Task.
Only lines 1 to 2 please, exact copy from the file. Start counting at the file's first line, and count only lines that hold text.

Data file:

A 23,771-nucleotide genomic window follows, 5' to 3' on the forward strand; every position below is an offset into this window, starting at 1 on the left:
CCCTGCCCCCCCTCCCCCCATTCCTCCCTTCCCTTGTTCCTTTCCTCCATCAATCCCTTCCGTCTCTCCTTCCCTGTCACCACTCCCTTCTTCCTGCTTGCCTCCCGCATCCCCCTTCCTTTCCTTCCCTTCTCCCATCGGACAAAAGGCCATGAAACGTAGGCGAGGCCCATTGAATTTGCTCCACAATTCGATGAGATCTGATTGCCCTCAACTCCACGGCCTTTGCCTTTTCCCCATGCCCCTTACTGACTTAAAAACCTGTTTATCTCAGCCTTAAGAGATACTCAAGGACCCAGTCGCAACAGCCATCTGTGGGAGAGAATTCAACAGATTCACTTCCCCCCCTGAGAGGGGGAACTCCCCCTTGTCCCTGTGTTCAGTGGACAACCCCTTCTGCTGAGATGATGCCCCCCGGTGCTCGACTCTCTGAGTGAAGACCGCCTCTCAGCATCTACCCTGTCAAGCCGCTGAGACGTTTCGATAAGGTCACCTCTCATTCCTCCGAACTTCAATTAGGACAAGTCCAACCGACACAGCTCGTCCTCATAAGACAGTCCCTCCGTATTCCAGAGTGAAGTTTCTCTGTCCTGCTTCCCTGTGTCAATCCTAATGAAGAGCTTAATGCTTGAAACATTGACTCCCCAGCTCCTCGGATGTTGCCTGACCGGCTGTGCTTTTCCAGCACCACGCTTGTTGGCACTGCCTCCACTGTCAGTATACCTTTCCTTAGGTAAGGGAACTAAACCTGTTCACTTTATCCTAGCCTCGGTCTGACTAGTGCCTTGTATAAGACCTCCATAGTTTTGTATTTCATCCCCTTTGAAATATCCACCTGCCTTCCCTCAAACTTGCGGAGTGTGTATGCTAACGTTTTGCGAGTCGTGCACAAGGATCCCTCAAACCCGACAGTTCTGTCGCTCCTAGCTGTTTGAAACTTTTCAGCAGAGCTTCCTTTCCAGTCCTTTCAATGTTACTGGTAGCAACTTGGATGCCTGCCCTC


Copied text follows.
A 23,771-nucleotide genomic window follows, 5' to 3' on the forward strand; every position below is an offset into this window, starting at 1 on the left:
CCCTGCCCCCCCTCCCCCCATTCCTCCCTTCCCTTGTTCCTTTCCTCCATCAATCCCTTCCGTCTCTCCTTCCCTGTCACCACTCCCTTCTTCCTGCTTGCCTCCCGCATCCCCCTTCCTTTCCTTCCCTTCTCCCATCGGACAAAAGGCCATGAAACGTAGGCGAGGCCCATTGAATTTGCTCCACAATTCGATGAGATCTGATTGCCCTCAACTCCACGGCCTTTGCCTTTTCCCCATGCCCCTTACTGACTTAAAAACCTGTTTATCTCAGCCTTAAGAGATACTCAAGGACCCAGTCGCAACAGCCATCTGTGGGAGAGAATTCAACAGATTCACTTCCCCCCCTGAGAGGGGGAACTCCCCCTTGTCCCTGTGTTCAGTGGACAACCCCTTCTGCTGAGATGATGCCCCCCGGTGCTCGACTCTCTGAGTGAAGACCGCCTCTCAGCATCTACCCTGTCAAGCCGCTGAGACGTTTCGATAAGGTCACCTCTCATTCCTCCGAACTTCAATTAGGACAAGTCCAACCGACACAGCTCGTCCTCATAAGACAGTCCCTCCGTATTCCAGAGTGAAGTTTCTCTGTCCTGCTTCCCTGTGTCAATCCTAATGAAGAGCTTAATGCTTGAAACATTGACTCCCCAGCTCCTCGGATGTTGCCTGACCGGCTGTGCTTTTCCAGCACCACGCTTGTTGGCACTGCCTCCACTGTCAGTATACCTTTCCTTAGGTAAGGGAACTAAACCTGTTCACTTTATCCTAGCCTCGGTCTGACTAGTGCCTTGTATAAGACCTCCATAGTTTTGTATTTCATCCCCTTTGAAATATCCACCTGCCTTCCCTCAAACTTGCGGAGTGTGTATGCTAACGTTTTGCGAGTCGTGCACAAGGATCCCTCAAACCCGACAGTTCTGTCGCTCCTAGCTGTTTGAAACTTTTCAGCAGAGCTTCCTTTCCAGTCCTTTCAATGTTACTGGTAGCAACTTGGATGCCTGCCCTC